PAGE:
How Does LASIK surgery work?

What is LASIK?

How does LASIK surgery work?  LASIK stands for Laser Assisted In Situ Keratomileulis.  It is an eye surgery using the VISX laser to reshape the cornea.  The purpose of the eye surgery is to change the surface of the cornea allowing it to refocus light onto the retina so you can see clearly.  You may consider LASIK if you would like to be less dependent on glasses.

Can I Have Lasik?How does Lasik surgery work?

LASIK can treat certain amounts of nearsightedness (myopia), farsightedness (hyperopia) and astigmatism.  There is often a misconception that LASIK cannot treat astigmatism.  Dr. Stanley Grandon and I can perform a comprehensive LASIK evaluation to determine if you are a candidate for LASIK.  We need to make sure your eyes are healthy enough to have the surgery and that your glasses prescription is in the ranges that LASIK can be safely performed.  If you already require reading glasses, we can discuss options with you as well.

How Does Lasik Surgery Work?

The cornea is extremely powerful in focusing light.  It is responsible for 2/3 of the focusing power of the eye. Therefore reshaping the surface has tremendous effects on focusing without the need for glasses.

The laser removes microscopic amounts of tissue on the cornea so that the cornea focuses light onto the retina.  If you are nearsighted (myopic) the cornea will need to be made flatter.  If you are farsighted (hyperopic), the cornea will need to be made steeper, and if you have astigmatism the cornea will need to be made less irregular.

Lasik is a pain free outpatient procedure.  Dr. Stanley Grandon and I will focus the laser onto your eye and perform the procedure in about 5 minutes.  After the procedure, your eye will likely feel scratchy and the vision may be blurry for a few days.  You will need someone to drive you home and then you will be seen in our office the next day.

If you would like to schedule a LASIK evaluation, please call :3135828856

Alaina Kronenberg, M.D.
Cataract Specialist
Comprehensive Ophthalmologist
Dearborn, Michigan 48126

What is a Comprehensive Eye Exam?

What is a Comprehensive Eye Examination?

You may wonder what is the difference between a comprehensive eye exam and an exam for prescription eyeglasses?  When I go to get a prescription for new eyeglasses did I have a comprehensive eye examination?

A full eye examination starts with the doctor checking your vision.  Then, the doctor will perform a refraction.  This is when the eye doctor tries to see how good you can see with eyeglasses.  The eye doctor wants to know how good you can see with a pair of eyeglasses.  An eyeglasses examination may often end now.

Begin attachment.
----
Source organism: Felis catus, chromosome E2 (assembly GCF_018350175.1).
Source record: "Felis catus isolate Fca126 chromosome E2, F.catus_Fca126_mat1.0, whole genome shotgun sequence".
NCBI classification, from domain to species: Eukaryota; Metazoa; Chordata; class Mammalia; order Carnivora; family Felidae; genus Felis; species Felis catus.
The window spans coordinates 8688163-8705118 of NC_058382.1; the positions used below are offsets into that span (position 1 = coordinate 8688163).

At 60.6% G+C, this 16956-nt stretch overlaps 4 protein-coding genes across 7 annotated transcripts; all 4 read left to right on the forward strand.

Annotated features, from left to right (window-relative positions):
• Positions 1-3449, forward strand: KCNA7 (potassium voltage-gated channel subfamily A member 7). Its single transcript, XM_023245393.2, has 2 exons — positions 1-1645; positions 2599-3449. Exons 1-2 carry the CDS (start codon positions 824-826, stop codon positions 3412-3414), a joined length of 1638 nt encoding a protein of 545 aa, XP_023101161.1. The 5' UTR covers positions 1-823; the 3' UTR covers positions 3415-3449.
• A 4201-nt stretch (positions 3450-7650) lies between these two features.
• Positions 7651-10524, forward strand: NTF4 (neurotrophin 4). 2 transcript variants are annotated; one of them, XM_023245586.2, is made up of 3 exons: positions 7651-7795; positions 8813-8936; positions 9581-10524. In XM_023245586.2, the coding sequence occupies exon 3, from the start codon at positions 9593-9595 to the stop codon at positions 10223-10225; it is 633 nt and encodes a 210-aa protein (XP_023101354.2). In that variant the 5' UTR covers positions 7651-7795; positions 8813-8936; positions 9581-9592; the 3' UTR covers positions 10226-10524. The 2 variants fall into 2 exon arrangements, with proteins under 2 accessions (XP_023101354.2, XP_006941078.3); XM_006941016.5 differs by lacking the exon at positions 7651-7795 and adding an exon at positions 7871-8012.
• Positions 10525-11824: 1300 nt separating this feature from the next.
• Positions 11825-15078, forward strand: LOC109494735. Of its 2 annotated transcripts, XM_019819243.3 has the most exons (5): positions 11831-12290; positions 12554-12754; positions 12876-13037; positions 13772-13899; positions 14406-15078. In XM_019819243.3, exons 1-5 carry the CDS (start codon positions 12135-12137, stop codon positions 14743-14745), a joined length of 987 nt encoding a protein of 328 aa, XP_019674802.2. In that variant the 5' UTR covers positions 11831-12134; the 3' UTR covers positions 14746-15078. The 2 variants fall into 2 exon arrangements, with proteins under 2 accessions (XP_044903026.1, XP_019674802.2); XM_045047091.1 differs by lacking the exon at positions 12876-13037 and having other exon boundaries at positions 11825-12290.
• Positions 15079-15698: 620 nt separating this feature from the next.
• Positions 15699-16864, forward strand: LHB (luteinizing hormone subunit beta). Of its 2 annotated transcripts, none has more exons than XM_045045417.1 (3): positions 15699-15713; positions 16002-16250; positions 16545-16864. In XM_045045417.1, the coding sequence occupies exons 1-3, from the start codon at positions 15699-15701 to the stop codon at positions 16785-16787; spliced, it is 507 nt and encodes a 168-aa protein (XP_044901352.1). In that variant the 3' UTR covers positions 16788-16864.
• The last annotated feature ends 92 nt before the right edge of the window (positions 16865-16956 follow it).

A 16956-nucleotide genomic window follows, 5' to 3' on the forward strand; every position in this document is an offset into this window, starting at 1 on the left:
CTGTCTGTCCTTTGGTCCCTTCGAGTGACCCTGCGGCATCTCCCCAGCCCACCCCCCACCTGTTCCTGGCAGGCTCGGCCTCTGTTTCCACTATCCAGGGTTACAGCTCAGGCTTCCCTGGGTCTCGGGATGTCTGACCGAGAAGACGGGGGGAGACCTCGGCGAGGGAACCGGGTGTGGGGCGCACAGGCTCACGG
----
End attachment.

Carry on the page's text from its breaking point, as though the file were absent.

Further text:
Comprehensive Eye Examcomprehensive eye examination

A comprehensive eye examination includes many other aspects to check the health of your eyes.  Diseases of the eye such as glaucoma, cataracts and macular degeneration (ARMD) will not be detected on a glasses examination.

A comprehensive eye examination includes a eye pressure check to assess for glaucoma, a slit lamp examination as well as dilation of the pupils.  Dilating the  pupils allows the doctor to again check for glaucoma, to check for cataracts, macular degeneration (ARMD) as well as many other diseases of the eye.  Many cases of glaucoma can be missed if the pupils are not dilated.  An eye examination can take an hour or more.

It is especially important to have a dilated eye examination if you have diabetes or a family history of eye diseases.  Many causes of preventable blindness have no symptoms, especially at the early stages.  Depending on your age, recommendations for complete eye examinations vary, but many of our patients are seen on an annual basis.  We all want to see for the rest of our life!

Board Certified Ophthalmologist

A board certified ophthalmologist will typically perform a comprehensive eye examination to make sure your eyes are healthy.  If any diseases of the eye are suspected, they may decide that further in depth testing is indicated.  This testing can help the doctor determine the severity of the disease and if any treatments are indicated.  The doctor will let you know how often follow up evaluations are indicated.

Alaina Kronenberg, M.D.
Cataract Specialist
Comprehensive Ophthalmologist
Dearborn, Michigan 48126